Transnational education refers to situations where students stay in their home country but study degrees from abroad.
The UNESCO/Council of Europe Code of Good Practice in the Provision of Transnational Education (Riga, 6 June 2001) defines it as “all types of higher education study programmes, or sets of courses of study, or educational services (including those of distance education) in which the learners are located in a country different from the one where the awarding institution is based”.
TNE embraces both virtual and physical forms of cross-border education and distinct from the standard forms of international student mobility where a student from country A goes to study in country B in order to undertake a degree or course of study.
These students traditionally would have travelled overseas to study for an international qualification but are now pursuing foreign degrees in their home, or neighbouring, countries at local institutions through an array of collaborative arrangements with degree-awarding institutions from major education-exporting countries.
The focus of TNE is on educational service arrangements or courses of study, in which learners are located in a country different from the one where the awarding institution is based.
The aim is to enable students to study for the degree of a foreign university without being taught on the home campus of that university.
Even though reliable data on the scale of TNE market are difficult to compile, research from the United Kingdom and Australia-the biggest innovators in the field-suggests that TNE is continuing to expand at a brisk pace; both in terms of scale (programmes and student enrolment) and scope (diversity of delivery modes and location of delivery).
There are multiple stakeholders involved in this kind of enterprise, each having different expectations, perceptions, and motivations.
The United Kingdom and Australia are regarded as the world leaders in TNE. According to recent data released by Britain’s Higher Education Statistics Agency (HESA), the number of students studying ‘wholly overseas’ for a UK higher education qualification increased by more than 95,000 in 2011 to 503,795 – 75,000 more than the number of international students that were enrolled at institutions in the UK (428,225) and approximately one-sixth of all students studying for UK awards.
Also, a 2013 Report by the British Council titled “The shape of things to come: The evolution of transnationaleducation: data, definitions,opportunities and impacts analysis” indicates that in 2011-12, UK universities had set up 1,395 TNE programmes abroad in addition to 73 overseas campuses.
According to the Report, in the same academic year Australia had set up 394 TNE programmes, while in 2012, German institutions were involved in some 200 double degrees with universities abroad.
Countries such as Hong Kong, Malaysia, Singapore and the United Arab Emirates are judged to be destinations and suitable for new TNE while others (e.g., Nepal, Sri Lanka, Mexico, Nigeria, etc.) are viewed least favourably.
Over the years, different models of TNE have emerged. One such popular model is articulation. Under this model, the awarding institution reviews the provision of another institution and certify the adequacy of the curriculum in terms of standards for the award of specific credit leading to direct entry at certain levels (usually year two, three or four) of the specified programme at the awarding institution. Arrangements such as 2+2, 3+1, and 2+1 have occurred.
The validated franchised model (popularised by UK universities) and one of the most widely used models is where an awarding institution authorises another institution to deliver part or all of its approved programmes with the degree issued by the awarding institution, so long as the quality of the degree is tested by the awarding institution.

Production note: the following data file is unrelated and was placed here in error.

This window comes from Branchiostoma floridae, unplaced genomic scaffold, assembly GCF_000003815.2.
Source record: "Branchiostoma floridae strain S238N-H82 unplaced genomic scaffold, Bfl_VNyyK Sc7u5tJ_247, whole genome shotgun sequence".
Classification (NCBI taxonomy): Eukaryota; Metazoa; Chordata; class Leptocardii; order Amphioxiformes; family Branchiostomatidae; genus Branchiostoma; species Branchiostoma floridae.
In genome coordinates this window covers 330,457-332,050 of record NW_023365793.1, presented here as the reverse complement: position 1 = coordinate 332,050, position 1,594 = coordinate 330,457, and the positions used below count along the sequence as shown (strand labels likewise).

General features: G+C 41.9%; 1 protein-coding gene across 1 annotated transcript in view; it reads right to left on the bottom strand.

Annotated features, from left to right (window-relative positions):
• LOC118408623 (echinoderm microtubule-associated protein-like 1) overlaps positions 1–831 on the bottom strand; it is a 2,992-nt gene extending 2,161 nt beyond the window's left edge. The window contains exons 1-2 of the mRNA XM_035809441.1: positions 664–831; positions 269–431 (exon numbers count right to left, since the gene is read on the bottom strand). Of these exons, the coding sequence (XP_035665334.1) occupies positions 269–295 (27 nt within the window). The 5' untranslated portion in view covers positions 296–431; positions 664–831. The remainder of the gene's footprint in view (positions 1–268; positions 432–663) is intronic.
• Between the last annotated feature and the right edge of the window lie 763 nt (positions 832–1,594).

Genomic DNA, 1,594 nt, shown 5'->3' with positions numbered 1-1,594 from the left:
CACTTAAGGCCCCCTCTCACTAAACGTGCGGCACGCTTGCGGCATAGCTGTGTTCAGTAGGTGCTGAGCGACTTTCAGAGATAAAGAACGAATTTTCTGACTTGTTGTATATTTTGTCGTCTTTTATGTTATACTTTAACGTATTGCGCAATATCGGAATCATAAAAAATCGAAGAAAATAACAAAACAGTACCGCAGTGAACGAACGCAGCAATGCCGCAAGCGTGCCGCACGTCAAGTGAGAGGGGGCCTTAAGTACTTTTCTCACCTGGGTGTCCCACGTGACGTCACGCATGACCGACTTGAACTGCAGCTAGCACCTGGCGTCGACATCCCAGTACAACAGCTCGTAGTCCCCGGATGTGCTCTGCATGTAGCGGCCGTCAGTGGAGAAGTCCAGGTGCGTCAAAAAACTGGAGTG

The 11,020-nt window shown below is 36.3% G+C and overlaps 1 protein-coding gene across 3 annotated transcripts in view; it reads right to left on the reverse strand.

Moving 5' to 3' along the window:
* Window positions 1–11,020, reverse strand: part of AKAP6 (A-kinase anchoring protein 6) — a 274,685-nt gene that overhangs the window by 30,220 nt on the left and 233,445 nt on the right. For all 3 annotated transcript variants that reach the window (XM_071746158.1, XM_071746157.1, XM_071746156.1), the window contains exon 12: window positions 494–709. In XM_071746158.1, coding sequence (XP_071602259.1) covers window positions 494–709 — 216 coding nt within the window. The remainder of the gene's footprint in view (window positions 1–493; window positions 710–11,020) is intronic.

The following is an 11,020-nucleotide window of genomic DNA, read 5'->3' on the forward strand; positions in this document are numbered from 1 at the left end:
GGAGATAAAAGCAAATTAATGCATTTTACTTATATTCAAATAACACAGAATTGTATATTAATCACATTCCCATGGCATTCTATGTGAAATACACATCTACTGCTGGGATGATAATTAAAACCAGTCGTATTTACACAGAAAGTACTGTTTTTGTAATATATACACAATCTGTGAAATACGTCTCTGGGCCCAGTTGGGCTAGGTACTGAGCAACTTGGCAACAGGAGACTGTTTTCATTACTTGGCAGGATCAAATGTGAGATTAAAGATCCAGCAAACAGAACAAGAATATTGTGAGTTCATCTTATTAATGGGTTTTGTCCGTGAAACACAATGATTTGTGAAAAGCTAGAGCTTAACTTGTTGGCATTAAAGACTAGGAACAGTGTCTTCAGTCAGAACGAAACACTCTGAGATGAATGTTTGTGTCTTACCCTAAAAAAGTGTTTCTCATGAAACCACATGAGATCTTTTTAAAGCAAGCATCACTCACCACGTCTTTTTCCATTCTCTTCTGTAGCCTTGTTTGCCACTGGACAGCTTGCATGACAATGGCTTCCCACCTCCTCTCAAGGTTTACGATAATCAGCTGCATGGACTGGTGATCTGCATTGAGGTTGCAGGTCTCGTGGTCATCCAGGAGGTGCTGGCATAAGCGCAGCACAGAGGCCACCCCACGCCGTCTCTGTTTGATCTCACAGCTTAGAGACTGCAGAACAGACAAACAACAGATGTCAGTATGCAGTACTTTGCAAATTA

Often, the awarding institution retains direct responsibility for the programme content, assessment methods and teaching, and quality assurance.
Branch campus is the situation where a foreign degree-granting institution establishes a campus in the country where the students are studying.
Joint degree is an arrangement where a programme, is taught collaboratively by two or more universities with periods of study at each location.
Dual Degree – As above, but with the award of two or more certificates and transcripts. Each institution has responsibility for its own degree.
The flying-faculty model is an arrangement where the awarding (foreign) institution has either a direct or indirect presence in the country where the students are recruited.
Distance and online education (sometimes called Flexible and Distributed Learning) is where the awarding institution delivers courses through independent-learning materials or via distance technology (online) or virtual learning platforms – directly to the student without the need for a partnering institution.
Progression Agreement or Sequential Degrees is where students studying at named partners are entitled to enroll in and complete a second, related programme at the second partner institution once they have earned a specified first degree and met the admission requirements.
Degree Validation is where the partner delivers its own programmes to its own students at its own centres; however, the awarding institution validates the programmes because the partner either lacks degree-awarding powers or the power to make awards at a particular level or in a given disciplinary area.
Students receive an award certificate with the awarding institution logo alongside the partner’s name, and in some cases, logo/crest.
The TNE landscape is still emerging and projected to grow over the next conceivable years.
We know some models have been more successful than others, but all have contributed to the rich fabric of international higher education and in most cases benefitted their stakeholders either directly or indirectly.
Dr. Osei K. Darkwa